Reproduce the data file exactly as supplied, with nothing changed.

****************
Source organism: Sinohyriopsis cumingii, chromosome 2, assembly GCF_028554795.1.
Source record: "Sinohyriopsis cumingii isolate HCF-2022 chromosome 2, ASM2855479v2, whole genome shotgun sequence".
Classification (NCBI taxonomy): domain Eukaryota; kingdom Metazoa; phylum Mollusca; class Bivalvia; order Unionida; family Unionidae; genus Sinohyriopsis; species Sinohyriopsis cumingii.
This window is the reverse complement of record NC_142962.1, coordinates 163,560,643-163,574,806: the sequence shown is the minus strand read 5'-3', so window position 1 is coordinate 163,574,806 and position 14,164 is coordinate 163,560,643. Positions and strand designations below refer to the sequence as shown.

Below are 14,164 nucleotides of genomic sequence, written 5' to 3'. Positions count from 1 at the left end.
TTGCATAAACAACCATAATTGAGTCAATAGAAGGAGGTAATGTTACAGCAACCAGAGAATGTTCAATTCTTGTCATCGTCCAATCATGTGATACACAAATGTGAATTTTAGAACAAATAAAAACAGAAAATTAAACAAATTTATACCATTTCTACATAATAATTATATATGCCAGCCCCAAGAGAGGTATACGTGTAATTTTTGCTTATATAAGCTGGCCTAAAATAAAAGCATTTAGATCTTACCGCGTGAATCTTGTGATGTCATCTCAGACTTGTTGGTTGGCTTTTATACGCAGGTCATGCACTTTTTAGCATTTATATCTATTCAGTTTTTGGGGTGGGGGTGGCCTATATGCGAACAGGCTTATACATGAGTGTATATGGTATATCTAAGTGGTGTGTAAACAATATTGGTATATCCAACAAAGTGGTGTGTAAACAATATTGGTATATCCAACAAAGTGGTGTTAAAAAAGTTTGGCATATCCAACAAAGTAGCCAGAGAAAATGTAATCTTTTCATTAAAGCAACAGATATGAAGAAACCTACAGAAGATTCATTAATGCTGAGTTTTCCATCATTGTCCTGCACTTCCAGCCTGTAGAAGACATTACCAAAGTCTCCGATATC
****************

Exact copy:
Source organism: Sinohyriopsis cumingii, chromosome 2, assembly GCF_028554795.1.
Source record: "Sinohyriopsis cumingii isolate HCF-2022 chromosome 2, ASM2855479v2, whole genome shotgun sequence".
Classification (NCBI taxonomy): domain Eukaryota; kingdom Metazoa; phylum Mollusca; class Bivalvia; order Unionida; family Unionidae; genus Sinohyriopsis; species Sinohyriopsis cumingii.
This window is the reverse complement of record NC_142962.1, coordinates 163,560,643-163,574,806: the sequence shown is the minus strand read 5'-3', so window position 1 is coordinate 163,574,806 and position 14,164 is coordinate 163,560,643. Positions and strand designations below refer to the sequence as shown.

Below are 14,164 nucleotides of genomic sequence, written 5' to 3'. Positions count from 1 at the left end.
TTGCATAAACAACCATAATTGAGTCAATAGAAGGAGGTAATGTTACAGCAACCAGAGAATGTTCAATTCTTGTCATCGTCCAATCATGTGATACACAAATGTGAATTTTAGAACAAATAAAAACAGAAAATTAAACAAATTTATACCATTTCTACATAATAATTATATATGCCAGCCCCAAGAGAGGTATACGTGTAATTTTTGCTTATATAAGCTGGCCTAAAATAAAAGCATTTAGATCTTACCGCGTGAATCTTGTGATGTCATCTCAGACTTGTTGGTTGGCTTTTATACGCAGGTCATGCACTTTTTAGCATTTATATCTATTCAGTTTTTGGGGTGGGGGTGGCCTATATGCGAACAGGCTTATACATGAGTGTATATGGTATATCTAAGTGGTGTGTAAACAATATTGGTATATCCAACAAAGTGGTGTGTAAACAATATTGGTATATCCAACAAAGTGGTGTTAAAAAAGTTTGGCATATCCAACAAAGTAGCCAGAGAAAATGTAATCTTTTCATTAAAGCAACAGATATGAAGAAACCTACAGAAGATTCATTAATGCTGAGTTTTCCATCATTGTCCTGCACTTCCAGCCTGTAGAAGACATTACCAAAGTCTCCGATATC